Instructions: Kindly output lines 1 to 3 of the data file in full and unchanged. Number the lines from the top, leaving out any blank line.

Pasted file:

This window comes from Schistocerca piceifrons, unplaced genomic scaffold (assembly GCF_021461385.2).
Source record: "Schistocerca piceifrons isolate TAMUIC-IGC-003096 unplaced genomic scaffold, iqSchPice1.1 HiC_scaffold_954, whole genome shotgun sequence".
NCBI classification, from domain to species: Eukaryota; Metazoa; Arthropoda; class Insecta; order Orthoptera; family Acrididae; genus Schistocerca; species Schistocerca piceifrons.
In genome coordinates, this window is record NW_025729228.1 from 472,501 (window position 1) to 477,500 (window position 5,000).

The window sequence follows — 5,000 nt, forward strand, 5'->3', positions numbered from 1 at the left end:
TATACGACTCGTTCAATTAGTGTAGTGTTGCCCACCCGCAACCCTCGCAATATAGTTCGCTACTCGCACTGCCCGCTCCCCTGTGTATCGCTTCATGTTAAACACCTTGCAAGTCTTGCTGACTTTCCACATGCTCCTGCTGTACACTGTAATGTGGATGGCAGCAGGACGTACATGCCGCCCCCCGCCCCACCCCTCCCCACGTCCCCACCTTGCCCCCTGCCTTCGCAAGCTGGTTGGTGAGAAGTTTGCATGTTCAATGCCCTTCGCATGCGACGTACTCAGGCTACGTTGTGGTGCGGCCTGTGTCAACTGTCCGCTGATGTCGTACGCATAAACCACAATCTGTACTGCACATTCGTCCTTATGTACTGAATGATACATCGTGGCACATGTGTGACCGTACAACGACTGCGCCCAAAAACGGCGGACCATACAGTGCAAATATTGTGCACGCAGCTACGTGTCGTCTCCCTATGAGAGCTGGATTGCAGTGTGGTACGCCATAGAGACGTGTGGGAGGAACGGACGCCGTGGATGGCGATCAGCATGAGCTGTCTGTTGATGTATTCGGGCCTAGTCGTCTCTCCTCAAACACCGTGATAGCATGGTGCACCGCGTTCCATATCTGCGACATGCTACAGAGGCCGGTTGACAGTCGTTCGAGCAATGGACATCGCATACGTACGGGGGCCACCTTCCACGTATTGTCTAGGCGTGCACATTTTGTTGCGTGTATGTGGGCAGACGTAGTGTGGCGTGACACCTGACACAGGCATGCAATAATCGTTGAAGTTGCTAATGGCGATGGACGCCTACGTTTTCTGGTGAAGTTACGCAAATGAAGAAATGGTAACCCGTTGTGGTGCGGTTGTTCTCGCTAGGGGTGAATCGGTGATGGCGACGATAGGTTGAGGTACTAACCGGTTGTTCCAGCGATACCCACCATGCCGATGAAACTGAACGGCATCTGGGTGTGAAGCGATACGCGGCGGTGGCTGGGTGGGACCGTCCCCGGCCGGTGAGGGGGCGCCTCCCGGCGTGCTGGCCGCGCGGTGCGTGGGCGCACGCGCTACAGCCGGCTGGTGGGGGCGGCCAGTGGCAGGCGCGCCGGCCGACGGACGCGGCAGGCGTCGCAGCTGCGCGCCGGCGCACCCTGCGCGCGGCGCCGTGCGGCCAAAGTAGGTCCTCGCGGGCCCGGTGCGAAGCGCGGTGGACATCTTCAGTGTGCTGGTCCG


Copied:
This window comes from Schistocerca piceifrons, unplaced genomic scaffold (assembly GCF_021461385.2).
Source record: "Schistocerca piceifrons isolate TAMUIC-IGC-003096 unplaced genomic scaffold, iqSchPice1.1 HiC_scaffold_954, whole genome shotgun sequence".
NCBI classification, from domain to species: Eukaryota; Metazoa; Arthropoda; class Insecta; order Orthoptera; family Acrididae; genus Schistocerca; species Schistocerca piceifrons.